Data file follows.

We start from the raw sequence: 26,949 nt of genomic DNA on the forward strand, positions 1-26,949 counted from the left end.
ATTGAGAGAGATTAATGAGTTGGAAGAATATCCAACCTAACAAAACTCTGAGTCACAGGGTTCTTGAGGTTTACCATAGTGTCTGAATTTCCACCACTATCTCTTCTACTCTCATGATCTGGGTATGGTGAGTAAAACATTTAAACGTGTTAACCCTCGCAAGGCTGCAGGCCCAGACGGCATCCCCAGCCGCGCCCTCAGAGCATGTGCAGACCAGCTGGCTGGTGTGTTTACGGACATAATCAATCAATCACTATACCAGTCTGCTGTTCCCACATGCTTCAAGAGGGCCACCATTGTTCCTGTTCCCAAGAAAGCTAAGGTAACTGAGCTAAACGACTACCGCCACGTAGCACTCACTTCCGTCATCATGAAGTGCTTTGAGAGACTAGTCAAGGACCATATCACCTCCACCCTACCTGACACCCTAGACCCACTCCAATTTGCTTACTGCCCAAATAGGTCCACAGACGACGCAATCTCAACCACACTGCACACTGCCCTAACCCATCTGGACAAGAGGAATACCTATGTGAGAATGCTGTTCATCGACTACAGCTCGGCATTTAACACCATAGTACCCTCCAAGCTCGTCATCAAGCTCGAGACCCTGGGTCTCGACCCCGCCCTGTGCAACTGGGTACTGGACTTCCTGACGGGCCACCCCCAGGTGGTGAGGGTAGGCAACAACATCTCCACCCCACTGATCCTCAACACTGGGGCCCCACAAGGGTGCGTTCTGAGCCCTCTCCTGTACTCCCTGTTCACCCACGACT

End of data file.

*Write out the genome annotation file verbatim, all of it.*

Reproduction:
We start from the raw sequence: 26,949 nt of genomic DNA on the forward strand, positions 1-26,949 counted from the left end.
ATTGAGAGAGATTAATGAGTTGGAAGAATATCCAACCTAACAAAACTCTGAGTCACAGGGTTCTTGAGGTTTACCATAGTGTCTGAATTTCCACCACTATCTCTTCTACTCTCATGATCTGGGTATGGTGAGTAAAACATTTAAACGTGTTAACCCTCGCAAGGCTGCAGGCCCAGACGGCATCCCCAGCCGCGCCCTCAGAGCATGTGCAGACCAGCTGGCTGGTGTGTTTACGGACATAATCAATCAATCACTATACCAGTCTGCTGTTCCCACATGCTTCAAGAGGGCCACCATTGTTCCTGTTCCCAAGAAAGCTAAGGTAACTGAGCTAAACGACTACCGCCACGTAGCACTCACTTCCGTCATCATGAAGTGCTTTGAGAGACTAGTCAAGGACCATATCACCTCCACCCTACCTGACACCCTAGACCCACTCCAATTTGCTTACTGCCCAAATAGGTCCACAGACGACGCAATCTCAACCACACTGCACACTGCCCTAACCCATCTGGACAAGAGGAATACCTATGTGAGAATGCTGTTCATCGACTACAGCTCGGCATTTAACACCATAGTACCCTCCAAGCTCGTCATCAAGCTCGAGACCCTGGGTCTCGACCCCGCCCTGTGCAACTGGGTACTGGACTTCCTGACGGGCCACCCCCAGGTGGTGAGGGTAGGCAACAACATCTCCACCCCACTGATCCTCAACACTGGGGCCCCACAAGGGTGCGTTCTGAGCCCTCTCCTGTACTCCCTGTTCACCCACGACT